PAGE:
The third part of the book is about time management skills. Here are some of the things I noted from section 3:
*I totally connected with a story the author told about going to the home of a mom with two young boys. The mother basically said that she felt busy all the time, but she never seemed to get to certain household tasks, and she certainly wasn't finding time to do hobbies she enjoyed. The young mom asked the author what was the matter with her, and Ramsland replied, "Nothing's wrong. You're just in the busiest time of a mother's life, trying to juggle the constant interruptions of children with your vision of what 'should' be accomplished in a day." Preach it! The author suggested that the young mom keep a log of her time log for one week so she could discover blocks of time she didn't even know she had. If you're interested in this activity, you can actually print off a copy of the time log from Ramsland's site by clicking here.
*I like Ramsland's reminder that we need to be proactive when we feel overwhelmed. She suggests cutting back on your schedule, asking friends and family for help and lowering your expectations. That third one is the one I most struggle with, as I usually feel like I should be able to get everything done on my list.
*Ramsland's Website has several resources you might be interested in, including this chart that gives ideas for helping children learn to be organized through their various ages and stages.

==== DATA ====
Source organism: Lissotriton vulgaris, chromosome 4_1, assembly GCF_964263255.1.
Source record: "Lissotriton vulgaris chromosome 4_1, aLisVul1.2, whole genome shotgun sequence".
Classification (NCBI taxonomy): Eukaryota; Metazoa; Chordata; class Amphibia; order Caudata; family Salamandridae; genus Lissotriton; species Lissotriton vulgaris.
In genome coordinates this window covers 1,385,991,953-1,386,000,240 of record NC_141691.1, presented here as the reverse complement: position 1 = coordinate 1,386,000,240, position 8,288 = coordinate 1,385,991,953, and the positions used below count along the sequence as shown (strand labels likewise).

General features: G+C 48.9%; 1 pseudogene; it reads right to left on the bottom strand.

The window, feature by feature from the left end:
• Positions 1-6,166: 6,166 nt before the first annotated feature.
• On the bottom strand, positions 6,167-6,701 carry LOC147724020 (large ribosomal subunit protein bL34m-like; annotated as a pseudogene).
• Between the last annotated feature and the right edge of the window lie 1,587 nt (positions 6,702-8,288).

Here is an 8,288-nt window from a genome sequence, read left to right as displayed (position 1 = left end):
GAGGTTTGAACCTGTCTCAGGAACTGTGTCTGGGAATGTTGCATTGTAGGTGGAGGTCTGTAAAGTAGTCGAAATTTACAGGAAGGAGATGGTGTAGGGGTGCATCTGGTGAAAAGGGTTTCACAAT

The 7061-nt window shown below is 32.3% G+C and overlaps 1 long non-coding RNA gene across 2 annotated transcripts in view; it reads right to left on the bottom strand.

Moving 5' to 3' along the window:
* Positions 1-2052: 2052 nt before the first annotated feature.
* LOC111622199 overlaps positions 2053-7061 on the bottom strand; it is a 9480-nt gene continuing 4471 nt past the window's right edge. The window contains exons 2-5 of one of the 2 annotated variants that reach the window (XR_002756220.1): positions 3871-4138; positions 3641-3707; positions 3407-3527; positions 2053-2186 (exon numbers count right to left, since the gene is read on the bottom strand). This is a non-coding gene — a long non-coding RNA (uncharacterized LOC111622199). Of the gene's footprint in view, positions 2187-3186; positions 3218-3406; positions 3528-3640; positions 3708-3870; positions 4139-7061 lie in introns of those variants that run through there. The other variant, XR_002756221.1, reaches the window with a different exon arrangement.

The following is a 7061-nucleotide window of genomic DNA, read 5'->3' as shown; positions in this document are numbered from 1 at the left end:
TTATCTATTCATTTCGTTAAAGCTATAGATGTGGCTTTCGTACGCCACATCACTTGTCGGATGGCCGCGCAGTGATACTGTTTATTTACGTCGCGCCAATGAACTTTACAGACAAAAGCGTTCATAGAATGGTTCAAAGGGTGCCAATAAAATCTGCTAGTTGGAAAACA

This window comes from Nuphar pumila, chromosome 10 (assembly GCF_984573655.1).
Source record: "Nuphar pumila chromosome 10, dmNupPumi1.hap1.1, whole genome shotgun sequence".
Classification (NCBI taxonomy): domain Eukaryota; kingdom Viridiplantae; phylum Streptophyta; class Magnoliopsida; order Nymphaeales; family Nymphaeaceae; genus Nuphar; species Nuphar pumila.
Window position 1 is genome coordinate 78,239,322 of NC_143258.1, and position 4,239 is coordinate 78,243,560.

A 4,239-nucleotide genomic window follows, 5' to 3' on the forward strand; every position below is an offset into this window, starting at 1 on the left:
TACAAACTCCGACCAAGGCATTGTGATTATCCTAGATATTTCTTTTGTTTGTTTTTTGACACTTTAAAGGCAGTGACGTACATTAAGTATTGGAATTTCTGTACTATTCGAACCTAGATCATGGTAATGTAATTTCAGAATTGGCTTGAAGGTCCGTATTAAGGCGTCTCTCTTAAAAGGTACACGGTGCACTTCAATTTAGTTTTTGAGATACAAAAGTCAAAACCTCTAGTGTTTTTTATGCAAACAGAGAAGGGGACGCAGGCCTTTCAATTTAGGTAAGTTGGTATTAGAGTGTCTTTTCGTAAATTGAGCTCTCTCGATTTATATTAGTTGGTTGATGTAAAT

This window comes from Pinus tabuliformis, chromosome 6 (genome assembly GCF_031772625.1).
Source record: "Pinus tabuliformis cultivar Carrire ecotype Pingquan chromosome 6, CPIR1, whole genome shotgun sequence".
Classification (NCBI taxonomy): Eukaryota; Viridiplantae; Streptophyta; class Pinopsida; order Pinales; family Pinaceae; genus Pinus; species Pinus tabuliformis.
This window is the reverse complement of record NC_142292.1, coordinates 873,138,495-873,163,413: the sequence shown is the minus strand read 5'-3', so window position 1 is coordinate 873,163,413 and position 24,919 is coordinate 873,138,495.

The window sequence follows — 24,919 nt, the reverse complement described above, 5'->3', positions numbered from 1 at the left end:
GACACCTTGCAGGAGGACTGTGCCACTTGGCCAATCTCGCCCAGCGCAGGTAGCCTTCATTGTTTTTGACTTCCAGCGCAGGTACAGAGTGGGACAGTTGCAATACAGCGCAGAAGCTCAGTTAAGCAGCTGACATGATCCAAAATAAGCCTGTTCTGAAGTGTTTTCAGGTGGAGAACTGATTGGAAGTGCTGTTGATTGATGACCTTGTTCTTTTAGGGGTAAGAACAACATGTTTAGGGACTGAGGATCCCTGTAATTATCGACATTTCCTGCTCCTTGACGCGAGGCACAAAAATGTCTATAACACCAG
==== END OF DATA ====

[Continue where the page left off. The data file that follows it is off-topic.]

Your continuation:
The fourth and final section of the book is about time saving strategies:
*I am inspired by this statement: "The best way to accomplish more is to get right to the important tasks." It's not profound, just a simply-stated truth. I don't do a great job with prioritizing tasks, especially when I'm busy, and this helps remind me to focus and "trim the fat"!
*I was intrigued by the chapters on goals, because I rarely write them. I always have project lists, but that's not the same thing. Ramsland defines a goal as a "compelling intention" and says that goals help focus your energy. She also says goals should be SMART (specific, measurable, attainable, realistic and tangible). I'm curious how many of you write goals, whether at the new year or anytime?
*In a similar section (and the final chapter), Ramsland talks about finding your purpose. She says that "you generally discover your purpose just by doing what you love to do." She gives the following questions as a tool to help reveal your purpose: What part of my life do I enjoy the most? What is that I do that other people appreciate? What don't I like to do? What would I do if I didn't get paid to do it? What would be the highest compliment I could receive from someone? These are questions I would like to continue to mull over, but several of my initial answers have to do with stewardship and homemaking. That's exciting to me, and I hope to think more about this stuff soon. If a specific question (and answer) jumps out at you, I'd love to hear your response.
Writing these posts has really helped me process the information I learned in this book. I hope the principles will continue to make a difference in my life--and maybe yours, too!